Manuel Melendez Sanchez, a Harvard University PhD candidate for political science, stated that Bukele’s critiques of the past resonate strongly with many Salvadorans. Melendez Sanchez was born in El Salvador and is currently pursuing a Harvard University PhD in political science.

He stated that while the diagnosis of problems was not necessarily incorrect, throwing away democratic institutions isn’t the answer and will never be the solution.

Others have speculated about Bukele’s power grabs just days before El Salvador adopts Bitcoin. He stated that there is a strong sense that the timing of the Bitcoin rollout has been used to distract attention.

The Bitcoin plan is not popular when compared to other Bukele initiatives. These include expanding the size and distribution of food donations in the worst days of the COVID-19 pandemic.

According to a University of Central America survey, 56% of Salvadorans don’t trust Bitcoin. 71% of them say they won’t use it.

Bukele introduced a bill to Congress in June. It was written by an American CEO of a bitcoin cash application. The law states that businesses must accept digital currency for goods or services by Sept. 7. The law makes the U.S. Dollar the country’s official currency.

Bukele stated that the plan will empower Salvadorans who don’t have bank accounts. It will also give them digital transactions, which will make it cheaper than Western Union for people who send remittances to the U.S.

However, critics warn that bitcoin’s extreme volatility could cause El Salvador’s economy to collapse overnight and bankrupt communities already some of the most poor in the hemisphere.

There is also the possibility that illegal activity could result. According to the Central American Institute for Fiscal Studies, this plan will make El Salvador a “money laundering paradise.”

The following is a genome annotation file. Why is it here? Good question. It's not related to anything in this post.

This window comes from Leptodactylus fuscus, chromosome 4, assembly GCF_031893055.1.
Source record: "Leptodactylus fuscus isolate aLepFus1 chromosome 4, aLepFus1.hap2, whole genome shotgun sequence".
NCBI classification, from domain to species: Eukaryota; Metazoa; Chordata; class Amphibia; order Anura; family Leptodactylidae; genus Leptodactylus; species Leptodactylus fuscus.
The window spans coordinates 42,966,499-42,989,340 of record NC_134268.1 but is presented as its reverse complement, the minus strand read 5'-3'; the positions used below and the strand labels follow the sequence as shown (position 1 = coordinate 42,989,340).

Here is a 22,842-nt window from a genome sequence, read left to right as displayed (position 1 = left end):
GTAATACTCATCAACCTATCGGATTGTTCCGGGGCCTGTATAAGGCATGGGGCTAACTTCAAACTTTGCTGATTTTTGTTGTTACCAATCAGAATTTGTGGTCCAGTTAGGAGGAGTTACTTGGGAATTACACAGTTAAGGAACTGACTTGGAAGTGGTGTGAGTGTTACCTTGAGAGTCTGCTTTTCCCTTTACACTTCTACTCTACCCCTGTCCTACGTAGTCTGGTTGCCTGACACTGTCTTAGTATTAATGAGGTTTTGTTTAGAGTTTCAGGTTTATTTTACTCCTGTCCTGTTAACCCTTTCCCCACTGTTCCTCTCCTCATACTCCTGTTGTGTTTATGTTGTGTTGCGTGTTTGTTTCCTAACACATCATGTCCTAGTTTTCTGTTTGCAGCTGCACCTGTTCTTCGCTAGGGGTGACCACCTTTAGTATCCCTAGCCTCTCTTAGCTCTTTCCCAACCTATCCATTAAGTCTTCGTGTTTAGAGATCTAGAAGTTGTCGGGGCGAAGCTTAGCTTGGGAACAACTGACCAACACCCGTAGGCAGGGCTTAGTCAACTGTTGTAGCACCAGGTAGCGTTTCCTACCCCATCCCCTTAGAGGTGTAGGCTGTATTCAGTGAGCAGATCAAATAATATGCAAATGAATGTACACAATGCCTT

The new law allows customers to use a variety of apps for small bitcoin transactions to pay for everything – including soda and federal taxes. Bukele claims that the law created a $150 million government trust fund, which will allow Salvadorans to convert their bitcoin into dollars if they so desire.

Bukele has been launching a social media campaign against anyone who criticizes his Bitcoin plan in recent weeks. Mario Gomez was a prominent critic of Bukele’s Bitcoin plan and was held by police for four hours without explanation.

Two foreign journalists working with El Faro in Salvador were also expelled by the government. El Faro has been conducting several investigations into Bukele including one that revealed that his government offered perks to the nation’s gangs in return for them reducing violence. Bukele’s government launched money laundering investigations against El Faro, as well as several media outlets he claims have attacked him.

Ruth Lopez, an attorney and head of the anti-corruption unit at Cristosal (a human rights organisation), said that such moves make dissidents nervous.

Lopez stated that Lopez’s government policy was to create fear.